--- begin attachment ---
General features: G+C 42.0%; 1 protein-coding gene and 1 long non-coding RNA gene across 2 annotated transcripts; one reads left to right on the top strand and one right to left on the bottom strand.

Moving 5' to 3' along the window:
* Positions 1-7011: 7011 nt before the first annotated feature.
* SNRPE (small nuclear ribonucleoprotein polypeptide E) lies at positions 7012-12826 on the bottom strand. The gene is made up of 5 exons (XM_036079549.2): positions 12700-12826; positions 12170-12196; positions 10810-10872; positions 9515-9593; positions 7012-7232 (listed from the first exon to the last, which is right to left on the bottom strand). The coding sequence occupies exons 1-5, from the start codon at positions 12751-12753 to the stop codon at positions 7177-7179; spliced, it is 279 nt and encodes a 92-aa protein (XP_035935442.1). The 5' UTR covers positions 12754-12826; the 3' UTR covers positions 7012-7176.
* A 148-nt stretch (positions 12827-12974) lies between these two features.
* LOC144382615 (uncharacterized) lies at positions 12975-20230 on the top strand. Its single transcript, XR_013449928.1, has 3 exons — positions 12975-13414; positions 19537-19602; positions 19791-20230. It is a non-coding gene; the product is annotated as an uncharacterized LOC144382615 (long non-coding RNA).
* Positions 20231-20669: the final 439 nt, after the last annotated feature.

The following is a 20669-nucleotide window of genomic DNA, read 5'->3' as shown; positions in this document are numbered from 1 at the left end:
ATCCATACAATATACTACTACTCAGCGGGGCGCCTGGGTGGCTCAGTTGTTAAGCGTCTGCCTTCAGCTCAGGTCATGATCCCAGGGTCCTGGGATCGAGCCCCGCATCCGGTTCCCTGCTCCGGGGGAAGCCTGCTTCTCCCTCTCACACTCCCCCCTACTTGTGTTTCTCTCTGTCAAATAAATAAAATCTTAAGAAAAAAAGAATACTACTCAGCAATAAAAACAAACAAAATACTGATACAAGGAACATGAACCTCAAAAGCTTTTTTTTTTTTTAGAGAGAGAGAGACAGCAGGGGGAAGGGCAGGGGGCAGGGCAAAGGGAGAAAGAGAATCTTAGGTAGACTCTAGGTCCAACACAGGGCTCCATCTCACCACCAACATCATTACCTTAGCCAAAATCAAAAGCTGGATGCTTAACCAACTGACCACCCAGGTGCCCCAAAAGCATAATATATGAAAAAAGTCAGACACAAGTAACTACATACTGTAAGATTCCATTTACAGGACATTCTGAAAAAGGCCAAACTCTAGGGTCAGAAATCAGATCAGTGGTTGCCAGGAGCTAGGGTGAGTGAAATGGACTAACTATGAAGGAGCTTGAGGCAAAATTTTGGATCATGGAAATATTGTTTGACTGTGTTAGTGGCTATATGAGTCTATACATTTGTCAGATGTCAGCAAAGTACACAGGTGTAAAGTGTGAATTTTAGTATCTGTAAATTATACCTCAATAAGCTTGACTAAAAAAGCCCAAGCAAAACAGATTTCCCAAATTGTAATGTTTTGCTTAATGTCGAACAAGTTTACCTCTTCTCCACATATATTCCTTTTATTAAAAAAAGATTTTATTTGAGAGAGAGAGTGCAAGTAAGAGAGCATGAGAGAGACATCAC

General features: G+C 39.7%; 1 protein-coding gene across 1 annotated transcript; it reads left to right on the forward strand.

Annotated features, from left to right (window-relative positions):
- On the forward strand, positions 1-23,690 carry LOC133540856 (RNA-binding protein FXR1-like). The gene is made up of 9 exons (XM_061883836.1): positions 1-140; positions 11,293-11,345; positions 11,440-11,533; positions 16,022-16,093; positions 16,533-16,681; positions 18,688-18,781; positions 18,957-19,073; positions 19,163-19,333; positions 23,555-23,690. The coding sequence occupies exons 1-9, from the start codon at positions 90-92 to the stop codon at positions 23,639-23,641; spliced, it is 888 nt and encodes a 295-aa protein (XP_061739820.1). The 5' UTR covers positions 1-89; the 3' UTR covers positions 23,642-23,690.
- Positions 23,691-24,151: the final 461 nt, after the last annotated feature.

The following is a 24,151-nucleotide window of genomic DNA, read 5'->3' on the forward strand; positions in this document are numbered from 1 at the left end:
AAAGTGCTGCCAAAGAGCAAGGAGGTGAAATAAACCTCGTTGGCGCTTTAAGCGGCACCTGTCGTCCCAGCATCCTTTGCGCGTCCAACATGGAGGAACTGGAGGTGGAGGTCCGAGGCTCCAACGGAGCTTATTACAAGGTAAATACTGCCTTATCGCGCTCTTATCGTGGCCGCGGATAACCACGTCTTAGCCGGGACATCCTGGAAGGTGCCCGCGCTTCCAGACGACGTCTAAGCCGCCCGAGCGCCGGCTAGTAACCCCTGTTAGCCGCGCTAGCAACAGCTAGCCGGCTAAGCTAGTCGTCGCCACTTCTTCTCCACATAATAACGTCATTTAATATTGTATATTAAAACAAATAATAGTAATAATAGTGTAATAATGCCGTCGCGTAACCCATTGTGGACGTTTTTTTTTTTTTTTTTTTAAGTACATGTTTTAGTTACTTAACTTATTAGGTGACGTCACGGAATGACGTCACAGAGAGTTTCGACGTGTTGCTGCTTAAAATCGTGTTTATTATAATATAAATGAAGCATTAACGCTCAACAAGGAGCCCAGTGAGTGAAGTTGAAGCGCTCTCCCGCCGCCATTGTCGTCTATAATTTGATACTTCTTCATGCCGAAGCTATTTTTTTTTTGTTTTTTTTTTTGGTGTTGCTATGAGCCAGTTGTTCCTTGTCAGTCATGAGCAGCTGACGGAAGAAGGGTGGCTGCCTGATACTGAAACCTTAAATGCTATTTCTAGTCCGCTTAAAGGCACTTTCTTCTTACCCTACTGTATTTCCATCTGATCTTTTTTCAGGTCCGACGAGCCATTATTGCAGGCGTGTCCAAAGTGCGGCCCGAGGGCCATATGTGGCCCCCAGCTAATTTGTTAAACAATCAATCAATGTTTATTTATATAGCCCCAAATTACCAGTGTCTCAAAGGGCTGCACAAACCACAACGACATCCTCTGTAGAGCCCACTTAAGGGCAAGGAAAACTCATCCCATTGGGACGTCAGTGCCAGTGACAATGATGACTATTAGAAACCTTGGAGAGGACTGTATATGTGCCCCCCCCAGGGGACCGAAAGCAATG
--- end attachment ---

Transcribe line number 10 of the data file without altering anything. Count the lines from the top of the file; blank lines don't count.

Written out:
General features: G+C 39.7%; 1 protein-coding gene across 1 annotated transcript; it reads left to right on the forward strand.